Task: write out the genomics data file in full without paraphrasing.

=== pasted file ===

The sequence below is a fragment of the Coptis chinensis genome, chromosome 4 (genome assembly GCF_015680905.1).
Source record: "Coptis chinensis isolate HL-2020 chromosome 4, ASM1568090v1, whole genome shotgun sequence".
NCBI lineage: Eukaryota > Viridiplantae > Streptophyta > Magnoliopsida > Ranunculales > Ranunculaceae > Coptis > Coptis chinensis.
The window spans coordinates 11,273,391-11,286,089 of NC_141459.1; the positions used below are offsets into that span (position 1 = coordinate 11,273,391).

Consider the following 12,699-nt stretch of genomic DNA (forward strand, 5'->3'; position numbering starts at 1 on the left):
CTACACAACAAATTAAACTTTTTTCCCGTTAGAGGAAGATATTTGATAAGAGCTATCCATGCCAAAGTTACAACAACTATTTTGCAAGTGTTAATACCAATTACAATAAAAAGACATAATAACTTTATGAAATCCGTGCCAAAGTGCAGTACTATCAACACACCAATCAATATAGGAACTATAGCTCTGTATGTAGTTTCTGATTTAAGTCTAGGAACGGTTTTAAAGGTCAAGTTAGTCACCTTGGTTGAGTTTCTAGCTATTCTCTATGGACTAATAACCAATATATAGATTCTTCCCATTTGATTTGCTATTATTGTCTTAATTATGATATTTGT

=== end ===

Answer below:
The sequence below is a fragment of the Coptis chinensis genome, chromosome 4 (genome assembly GCF_015680905.1).
Source record: "Coptis chinensis isolate HL-2020 chromosome 4, ASM1568090v1, whole genome shotgun sequence".
NCBI lineage: Eukaryota > Viridiplantae > Streptophyta > Magnoliopsida > Ranunculales > Ranunculaceae > Coptis > Coptis chinensis.
The window spans coordinates 11,273,391-11,286,089 of NC_141459.1; the positions used below are offsets into that span (position 1 = coordinate 11,273,391).

Consider the following 12,699-nt stretch of genomic DNA (forward strand, 5'->3'; position numbering starts at 1 on the left):
CTACACAACAAATTAAACTTTTTTCCCGTTAGAGGAAGATATTTGATAAGAGCTATCCATGCCAAAGTTACAACAACTATTTTGCAAGTGTTAATACCAATTACAATAAAAAGACATAATAACTTTATGAAATCCGTGCCAAAGTGCAGTACTATCAACACACCAATCAATATAGGAACTATAGCTCTGTATGTAGTTTCTGATTTAAGTCTAGGAACGGTTTTAAAGGTCAAGTTAGTCACCTTGGTTGAGTTTCTAGCTATTCTCTATGGACTAATAACCAATATATAGATTCTTCCCATTTGATTTGCTATTATTGTCTTAATTATGATATTTGT